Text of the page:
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Time for a new battery.
#1
On these last two dark, dingy afternoons I’ve been doing a job in the caravan so I’ve needed all the lights on. I’d noticed that, in spite of all the lights being LED, the battery voltage has been falling quite quickly. So, before I finished for the day, I got out my battery meter and ran a test on the battery. Sure enough, the meter confirmed that the battery was on its last legs.

But it’s no big surprise. It was about to have its fifth birthday this month. In late November of 2015, I’d just spent my second night in the van at Salamanca when I was awakened in the early hours by the carbon monoxide alarm chirping. Since I had no gas appliances lit, I assumed the alarm had developed a fault, so I removed the battery and went back to bed. In the morning, I replaced the battery, but within half an hour, it was sounding again. Once again I removed the battery. Later in the day, I became aware of an unpleasant smell so I started to investigate. Sink, fridge, cupboards, under-bed lockers. They were all checked, but the smell seemed strongest under the bed. Eventually, I looked in the battery box and immediately saw thin wisps of smoke. I touched one of the terminals and found they were too hot to touch. I quickly removed the 230v plug and frantically went looking for spanners in the car. I’m convinced the battery was about to explode.

I would need a replacement battery but it was too late in the day to go looking. I spent the evening on the internet and discovered that on the far side of Salamanca, there was a Carrefour Superstore. It was to there I went the following morning. On their shelves, I found an identical battery to that which is under the bonnet of my car – a high duty 096 model. I bought it, and returned to the van to fit it. Over its five years lifetime, it’s given sterling service, coping well with some long manoeuvres on the motor mover. Its replacement should arrive tomorrow.
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#2
That battery did very well Clap thumbup
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#3
Perhaps this is a good time to fit clamp terminals?
Navigator

Land Rover - making mechanics out of drivers since 1948.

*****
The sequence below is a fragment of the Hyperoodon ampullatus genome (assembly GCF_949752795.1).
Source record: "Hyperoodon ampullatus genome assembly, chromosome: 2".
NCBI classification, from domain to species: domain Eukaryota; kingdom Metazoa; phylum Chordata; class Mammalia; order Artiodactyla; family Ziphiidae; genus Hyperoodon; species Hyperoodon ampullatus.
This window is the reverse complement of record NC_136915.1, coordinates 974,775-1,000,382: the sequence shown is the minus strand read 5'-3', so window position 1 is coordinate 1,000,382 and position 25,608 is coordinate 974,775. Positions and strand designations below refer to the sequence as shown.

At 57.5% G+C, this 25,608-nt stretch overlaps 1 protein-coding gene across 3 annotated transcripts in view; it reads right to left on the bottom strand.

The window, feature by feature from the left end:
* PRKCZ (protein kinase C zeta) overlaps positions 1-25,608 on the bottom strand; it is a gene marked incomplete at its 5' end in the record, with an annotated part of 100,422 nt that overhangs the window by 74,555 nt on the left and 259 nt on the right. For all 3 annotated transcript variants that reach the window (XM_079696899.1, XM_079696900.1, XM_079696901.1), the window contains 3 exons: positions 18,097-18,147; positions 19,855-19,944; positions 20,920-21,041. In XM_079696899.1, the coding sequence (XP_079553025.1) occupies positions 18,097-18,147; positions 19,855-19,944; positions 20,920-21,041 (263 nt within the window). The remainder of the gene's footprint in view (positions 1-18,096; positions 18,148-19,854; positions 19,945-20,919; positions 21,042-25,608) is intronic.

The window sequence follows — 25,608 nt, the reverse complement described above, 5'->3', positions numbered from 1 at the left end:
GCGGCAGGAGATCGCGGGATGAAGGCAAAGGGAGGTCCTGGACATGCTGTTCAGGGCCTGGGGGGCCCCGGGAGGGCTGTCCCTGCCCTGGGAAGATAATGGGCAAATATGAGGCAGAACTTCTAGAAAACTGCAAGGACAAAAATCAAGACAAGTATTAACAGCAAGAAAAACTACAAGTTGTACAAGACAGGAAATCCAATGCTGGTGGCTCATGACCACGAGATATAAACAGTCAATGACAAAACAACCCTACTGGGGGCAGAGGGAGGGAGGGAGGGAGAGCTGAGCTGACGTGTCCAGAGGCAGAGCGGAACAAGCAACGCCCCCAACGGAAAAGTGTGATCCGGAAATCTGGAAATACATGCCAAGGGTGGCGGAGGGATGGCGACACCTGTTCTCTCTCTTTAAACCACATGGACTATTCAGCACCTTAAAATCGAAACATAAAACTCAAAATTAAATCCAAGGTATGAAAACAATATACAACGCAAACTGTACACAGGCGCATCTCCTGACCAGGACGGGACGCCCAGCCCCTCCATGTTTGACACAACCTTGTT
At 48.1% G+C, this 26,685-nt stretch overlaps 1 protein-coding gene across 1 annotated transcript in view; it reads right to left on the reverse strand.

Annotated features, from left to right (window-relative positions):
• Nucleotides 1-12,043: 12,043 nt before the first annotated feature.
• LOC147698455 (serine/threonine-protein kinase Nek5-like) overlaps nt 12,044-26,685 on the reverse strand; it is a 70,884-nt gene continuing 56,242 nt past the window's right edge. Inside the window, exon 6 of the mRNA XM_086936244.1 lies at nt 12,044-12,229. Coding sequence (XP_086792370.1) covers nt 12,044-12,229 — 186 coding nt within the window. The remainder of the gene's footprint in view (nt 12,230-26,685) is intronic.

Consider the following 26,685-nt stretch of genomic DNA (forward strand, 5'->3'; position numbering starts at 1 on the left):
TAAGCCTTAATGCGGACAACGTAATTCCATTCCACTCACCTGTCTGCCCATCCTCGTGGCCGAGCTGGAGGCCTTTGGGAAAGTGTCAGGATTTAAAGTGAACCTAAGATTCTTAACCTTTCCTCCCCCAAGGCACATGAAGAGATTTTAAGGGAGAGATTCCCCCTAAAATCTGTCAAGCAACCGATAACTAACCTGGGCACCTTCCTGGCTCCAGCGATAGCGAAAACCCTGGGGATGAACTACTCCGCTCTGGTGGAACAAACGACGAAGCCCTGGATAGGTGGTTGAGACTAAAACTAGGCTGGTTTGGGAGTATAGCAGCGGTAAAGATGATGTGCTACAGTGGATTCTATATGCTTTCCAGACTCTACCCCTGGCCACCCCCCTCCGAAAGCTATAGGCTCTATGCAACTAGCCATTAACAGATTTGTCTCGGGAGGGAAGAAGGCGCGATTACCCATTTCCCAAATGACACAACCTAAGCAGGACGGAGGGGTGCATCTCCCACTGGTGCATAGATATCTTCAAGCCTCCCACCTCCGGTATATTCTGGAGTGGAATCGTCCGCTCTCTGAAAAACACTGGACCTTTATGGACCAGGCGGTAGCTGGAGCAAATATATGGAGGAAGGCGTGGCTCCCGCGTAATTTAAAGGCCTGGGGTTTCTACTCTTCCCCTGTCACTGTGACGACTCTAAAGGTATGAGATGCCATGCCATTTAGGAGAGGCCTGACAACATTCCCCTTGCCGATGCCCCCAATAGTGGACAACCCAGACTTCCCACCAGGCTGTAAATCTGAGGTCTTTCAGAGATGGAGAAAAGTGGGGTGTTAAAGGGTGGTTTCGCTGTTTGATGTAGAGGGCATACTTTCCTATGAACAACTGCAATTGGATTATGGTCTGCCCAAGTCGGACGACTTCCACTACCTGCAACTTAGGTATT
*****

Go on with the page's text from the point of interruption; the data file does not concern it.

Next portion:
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#4
The battery on our Freelander lasted 15 years before needing to be replaced.

Wink Yep
bunny  We Live In A Rainbow Of Chaos, I'm Chasing The Carrot At The End Of The Tunnel bunny
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#5
(18-11-2020, 10:19 PM)Navigator Wrote: Perhaps this is a good time to fit clamp terminals?

I got so panicked trying to get the original bolt clamps undone, I resolved to fit quick release as soon as possible. I fitted these on my return to UK.

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#6
That should do the trick!

For the information of others who may read this thread later, an isolator switch (in the red lead) could also be used and does not require going close to the battery as it can be fitted at a distance, perhaps inside the caravan.
Navigator

Land Rover - making mechanics out of drivers since 1948.
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#7
Yes, good move Jd, your tale reminded me of a very similar event with my B&S in law. a couple of years ago l had a phone call from them whilst they were away, asking if I knew of anything that would get rid of the horrible smell in their caravan, after asking a few questions, I asked them to go to the battery compartment and check the battery. Knowing that my SiL smoked, I sternly warned them not to smoke anywhere near the battery, sure enough, they reported that the battery was smelly and feeling hot. I told them to do the same as you and disconnect the EHU and battery, also open all windows before using gas for the fridge, water heater etc. I think it frightened my SiL as she gave up smoking in or around their caravan.
I gave my dog love..... And he became my friend for life   Cool
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#8
Her ladyships Limmo's battery failed two weeks ago after six years, it was guaranteed for five, I'm convinced manufacturers design their product to fail just outside the warrentee
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#9
(18-11-2020, 10:23 PM)Bugs Wrote: The battery on our Freelander lasted 15 years before needing to be replaced.

Car battery life has always been a bit of a lottery. The shortest battery life I've ever experienced was on a Xantia bought new in 1998. One morning in 2001 we left Pompeii and drove nearly 300 miles to Figline Valdarno, just south of Florence. Before checking in at our site, we went to the supermarket in town. After loading our shopping I went to start the car and the engine just grunted. The battery was completely dead. That was an Exide battery that expired at just three years.

Fortunately, I've always used diesel starter batteries on the caravan so it was a simple job of switching the battery from the caravan to the car. Once home I was able to source a new battery for the Xantia at my leisure.
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#10
(19-11-2020, 12:33 PM)Admiral Wrote: Her ladyships Limmo's battery failed two weeks ago after six years, it was guaranteed for five, I'm convinced manufacturers design their product to fail just outside the warrentee

I have to agree Admiral, not just batteries either Yes
I gave my dog love..... And he became my friend for life   Cool
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